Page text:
By George Matsoukas
“And afterward, I will pour out my Spirit on all people. Your sons and daughters will prophesy, your old men will dream dreams, your young men will see visions.” Joel 2:28
For the past seven years I have been passively involved, mostly listening and offering suggestions, based on my experiences as a development director in educational institutions, to a friend, another academic type, who had a terrific dream for his retirement and relocating back to Greece.
Tom Amygdalitsis lived in the United Statesfor 45 years. He was born in Glossa, Skopelos and left Greece with his family when he was 13 years old. The family settled in the United States and Tom attended high school, college, served in the Armed Forces, and had a professional career in educational settings dealing with the transformation caused by the computer and its application to learning. He retired from Georgia Perimeter College after 25 years of service in 2013. He was the Supervisor of the Information Technology (IT) department.
His dream was to go back to his island and develop a living, active, learning center for all ages of islanders and to help them appreciate what the island once offered to sustain families. High Tech Tom never forgot the memories of his youth growing up in an idyllic setting in simpler times. He wanted the older people to reintroduce the skills by having a space to talk to younger people. He wanted individuals still working in farming and herding to have a space where they could demonstrate their working skills and transmit their hopes and dreams for the future. He wanted people who knew about fabrics to demonstrate their skills. How do you help people understand the concept of sustainability as a means to revitalize their present social, economic situation?
On his own with his limited resources and with little understanding, by others, of what he wanted to do and accomplish, he set out to make his dream concrete. He rehabbed an old piece of family property sending funds back home, working long distance with workers, untangling permit requirements and bureaucratic obstacles to make the space what he wanted. This rehab project went on long distance for at least 5 years. He developed purpose, mission and vision statements, a logo and a website, isporades.org, which are the essence of the Sporades Islands Center for Sustainable Life (SICSL)
“Our vision is to promote and incorporate our rich cultural traditions into present progressive practices the development of which constitute a proposal for a sustainable life. Our proposal has to do with the reconnection of economic activity with nature, protection of the fragile environment, and the rediscovery of traditional occupations which today continue to be evolving and productive. We believe that our proposal can be used to uplift our community’s quality of life.”
Tom had a few friends here in the United States along the way, encouraging him and offering their skill sets when they could. We wanted him to stay focused. When you oversee all these moveable parts it is easy to lose your focus. Finally, three years ago he went back and now is there serving as the full time director.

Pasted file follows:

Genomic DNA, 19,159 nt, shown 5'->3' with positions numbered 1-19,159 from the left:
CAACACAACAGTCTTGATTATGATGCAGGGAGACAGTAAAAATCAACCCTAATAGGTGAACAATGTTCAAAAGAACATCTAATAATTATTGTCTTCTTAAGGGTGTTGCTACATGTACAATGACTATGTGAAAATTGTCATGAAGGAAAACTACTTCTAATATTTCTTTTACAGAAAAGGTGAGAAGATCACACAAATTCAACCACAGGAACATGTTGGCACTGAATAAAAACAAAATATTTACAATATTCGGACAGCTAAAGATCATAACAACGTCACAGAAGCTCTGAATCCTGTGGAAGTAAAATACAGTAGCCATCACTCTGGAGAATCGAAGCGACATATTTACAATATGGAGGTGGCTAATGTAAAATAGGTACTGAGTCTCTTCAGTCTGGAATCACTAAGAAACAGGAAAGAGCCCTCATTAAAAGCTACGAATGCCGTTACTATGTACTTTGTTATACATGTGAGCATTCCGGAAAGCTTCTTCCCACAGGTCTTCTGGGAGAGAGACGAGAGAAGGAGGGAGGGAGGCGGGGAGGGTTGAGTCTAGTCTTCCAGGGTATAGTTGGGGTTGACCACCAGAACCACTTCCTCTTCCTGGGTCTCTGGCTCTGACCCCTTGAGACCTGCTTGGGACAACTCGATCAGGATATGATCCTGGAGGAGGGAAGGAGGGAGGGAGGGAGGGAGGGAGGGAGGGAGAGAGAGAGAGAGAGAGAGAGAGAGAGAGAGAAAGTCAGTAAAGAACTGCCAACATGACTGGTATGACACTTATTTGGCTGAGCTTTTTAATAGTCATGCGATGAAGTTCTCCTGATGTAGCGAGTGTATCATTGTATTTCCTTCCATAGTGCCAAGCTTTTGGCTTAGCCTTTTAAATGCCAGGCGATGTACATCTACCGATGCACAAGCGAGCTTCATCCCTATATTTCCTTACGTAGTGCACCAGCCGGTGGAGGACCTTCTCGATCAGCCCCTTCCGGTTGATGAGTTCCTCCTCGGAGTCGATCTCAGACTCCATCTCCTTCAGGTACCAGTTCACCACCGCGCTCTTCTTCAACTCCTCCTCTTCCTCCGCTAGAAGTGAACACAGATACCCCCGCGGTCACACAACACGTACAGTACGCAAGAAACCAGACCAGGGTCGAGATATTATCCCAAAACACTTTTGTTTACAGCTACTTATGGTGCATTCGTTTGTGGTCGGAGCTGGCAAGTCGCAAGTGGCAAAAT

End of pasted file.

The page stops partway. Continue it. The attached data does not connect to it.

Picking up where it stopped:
I visited the SICSL, last summer, and seeing the building and the programs up and running was amazing.This summer more programs will be presented.
Tom has found some amazing local island visionaries just like himself with big dreams making their dreams a reality. He has partnered with them and has featured them at the Center. Plum farmer Thanasis Grypiotis is building an amazing complex to manufacture products developed from the three varieties of unique plums that grow on the Island. He has over 2,100 plum trees and will grow, dry, manufacture various products and ship them from the complex he is building in a magical setting overlooking the sea. The complex will also house a hotel for visitors. Grypiotis’ vision for his complex also overwhelmed the students who could not imagine him farming and constructing the buildings with stones from his land all at the same time.
Tom was able to network with the Polytechnic Institute of Agriculture in Kalamata and have their faculty study the special nutritional properties of this unique Sporadic Island plum. An analysis has been completed and made public.
Goat farmer Spyros Gerakis is in full production with a modern goat cheese complex which is home to hundreds of the unique Skopelos goats. His myzithresare shipped all over Greece and beyond. Gerakis is a delightful, animated, and passionate agricultural entrepreneur. He delighted teenage American and local island students with his talk about his work when we attended a workshop at his farm.
John Boudalas is a third-generation boat builder. His family has been building ships since the 1870’s. Today, he uses the blueprints his grandfather and father used to build ships but he builds them as good sized models. They are museum quality. Some are for sale and others are not. Former President George H.W. Bush has one of his model ships. He has displayed them and talked about them at the Center.
James Michener would call all four of these individuals who are working within a crisis situation, an economic meltdown, the Golden Men. They understand the movement going around them. They know from despair hope rises and from defeat victory results.
To the 35-to-45-year-olds who want to leave Greece, look around and create opportunity. You are the hope of the future. Do not rely on the government. Band together and make a new order. You young men and women need to see a vision. These old men are living a dream and making it happen. Work together to make sustainable change.
George Matsoukas is Executive Director of the Orthodox Christian Laity.